Pollution

ocean pollution trends graphic

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    The ocean is often the final dumping ground for society’s waste. Over 80 percent of land is in a watershed that drains directly into the ocean.1 Industrial, agricultural, and municipal wastes all eventually flow into the ocean. While some of this waste is highly visible (e.g., oil spills and large plastics), other types are less conspicuous but similarly insidious (e.g., toxic chemicals, nutrients, and microplastics). Many sources of coastal and ocean pollution originate on land. However, there is no global framework or treaty requiring states to manage land-based sources of ocean pollution, which leaves a critical gap in management and enforcement. The Source-to-Sea Framework for marine litter prevention shows how land systems, freshwater systems, estuaries, deltas, coasts, the nearshore, adjoining sea shelf, and the open sea are all deeply connected. Efforts to manage pollution must be considered across the land-sea interface.

    Sources of Ocean Pollution

    Youngblood figure

    Source: Graphic developed by K. Youngblood. Jambeck, J., E. Moss, B. Dubey et al. 2020. Leveraging Multi-Target Strategies to Address Plastic Pollution in the Context of an Already Stressed Ocean. Washington DC: World Resources Institute. Available online at: https://oceanpanel.org/blue-papers/pollution-and-regenerative-economy-municipal-industrial-agricultural-and-maritime-waste.

    Below are notable trends in recent years on the toll of pollution and how it impacts ocean health.

    The aggregate effect of all pollution on the marine environment is not fully known due to the diffuse nature of sources and incomplete data, but indicators suggest that it is likely worsening. Pollution threats tend to be most acute in coastal and nearshore habitats.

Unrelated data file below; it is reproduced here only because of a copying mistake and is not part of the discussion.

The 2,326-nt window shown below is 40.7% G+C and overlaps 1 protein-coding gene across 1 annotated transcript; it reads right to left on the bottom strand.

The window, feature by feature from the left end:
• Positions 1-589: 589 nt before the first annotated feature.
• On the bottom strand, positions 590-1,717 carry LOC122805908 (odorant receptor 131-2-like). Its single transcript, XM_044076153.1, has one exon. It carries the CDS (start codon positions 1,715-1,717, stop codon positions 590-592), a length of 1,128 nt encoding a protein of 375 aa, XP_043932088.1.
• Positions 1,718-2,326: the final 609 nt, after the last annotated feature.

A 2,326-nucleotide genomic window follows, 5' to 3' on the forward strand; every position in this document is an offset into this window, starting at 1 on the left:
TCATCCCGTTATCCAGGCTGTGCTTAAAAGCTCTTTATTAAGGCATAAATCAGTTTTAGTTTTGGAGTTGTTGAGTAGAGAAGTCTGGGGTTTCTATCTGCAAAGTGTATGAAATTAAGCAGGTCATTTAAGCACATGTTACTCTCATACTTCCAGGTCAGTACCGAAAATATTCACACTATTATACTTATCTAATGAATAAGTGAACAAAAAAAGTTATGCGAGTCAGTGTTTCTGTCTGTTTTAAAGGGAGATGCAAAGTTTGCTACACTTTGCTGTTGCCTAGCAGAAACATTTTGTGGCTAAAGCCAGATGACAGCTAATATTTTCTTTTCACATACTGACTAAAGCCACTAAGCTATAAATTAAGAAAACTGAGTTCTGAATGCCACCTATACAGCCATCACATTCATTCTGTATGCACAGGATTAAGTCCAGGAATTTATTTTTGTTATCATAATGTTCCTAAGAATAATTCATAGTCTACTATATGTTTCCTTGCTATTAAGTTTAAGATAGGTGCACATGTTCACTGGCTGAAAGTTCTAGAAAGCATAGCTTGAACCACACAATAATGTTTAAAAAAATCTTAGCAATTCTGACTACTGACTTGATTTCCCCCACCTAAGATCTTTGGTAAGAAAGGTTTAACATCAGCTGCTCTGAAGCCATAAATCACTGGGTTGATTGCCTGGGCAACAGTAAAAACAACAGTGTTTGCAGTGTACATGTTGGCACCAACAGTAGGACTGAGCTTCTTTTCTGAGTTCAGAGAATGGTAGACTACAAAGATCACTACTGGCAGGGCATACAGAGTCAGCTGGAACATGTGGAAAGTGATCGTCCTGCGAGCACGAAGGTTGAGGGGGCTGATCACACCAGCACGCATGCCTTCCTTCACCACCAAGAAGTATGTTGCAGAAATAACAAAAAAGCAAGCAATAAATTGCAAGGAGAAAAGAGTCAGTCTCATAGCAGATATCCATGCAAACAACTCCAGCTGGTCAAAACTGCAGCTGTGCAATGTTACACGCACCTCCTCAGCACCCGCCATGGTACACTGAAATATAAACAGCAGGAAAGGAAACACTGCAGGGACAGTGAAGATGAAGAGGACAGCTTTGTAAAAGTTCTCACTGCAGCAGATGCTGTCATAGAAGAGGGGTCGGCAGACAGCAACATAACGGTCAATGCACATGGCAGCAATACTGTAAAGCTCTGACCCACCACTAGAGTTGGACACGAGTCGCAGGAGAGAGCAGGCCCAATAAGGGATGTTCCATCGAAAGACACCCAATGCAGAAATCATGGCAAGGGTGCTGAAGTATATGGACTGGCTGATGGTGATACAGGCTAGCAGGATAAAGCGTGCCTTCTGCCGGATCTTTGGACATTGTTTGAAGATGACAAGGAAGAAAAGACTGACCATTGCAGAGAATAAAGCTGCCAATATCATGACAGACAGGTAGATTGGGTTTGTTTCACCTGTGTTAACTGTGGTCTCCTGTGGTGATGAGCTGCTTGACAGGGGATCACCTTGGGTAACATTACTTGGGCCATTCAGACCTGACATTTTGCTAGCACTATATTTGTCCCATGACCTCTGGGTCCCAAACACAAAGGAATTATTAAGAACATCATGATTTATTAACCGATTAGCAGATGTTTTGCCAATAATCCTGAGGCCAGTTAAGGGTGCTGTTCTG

Pollution results in poor water quality, which degrades ecosystems and undermines conservation investments. Pollution appears to be worst in coastal and nearshore environments like mangroves, salt marshes, coral reefs, and seagrasses—places close to where people live, fish, and experience the ocean.2 Declining water quality appears to be the leading cause of seagrass loss globally, which is declining at a rate of 7 percent per year,3 or approximately a football field every 30 minutes.4 When it comes to major threats to ocean health, pollution-related stressors are second only to climate change in terms of cumulative impact and the recent pace of change.

    Cumulative human impacts on marine ecosystems

    Environmental water quality on land and in the ocean is poorly monitored, making ocean pollution a largely invisible crisis across countries of every income level.

    Very few countries around the world have laws that require monitoring of coastal water quality,5 and those that do often struggle to implement and enforce those laws.6 In the United States, only 6 percent of the 58,000 miles of ocean shoreline are monitored regularly for water quality.7 Pollution is a problem shared by countries of every income level: even industrialized regions like the United States and Europe have significant water quality risks alongside countries like India, China, and much of Latin America and North Africa. Water quality is not only an environmental problem: what we do know suggests that water pollution can limit economic growth by a third.8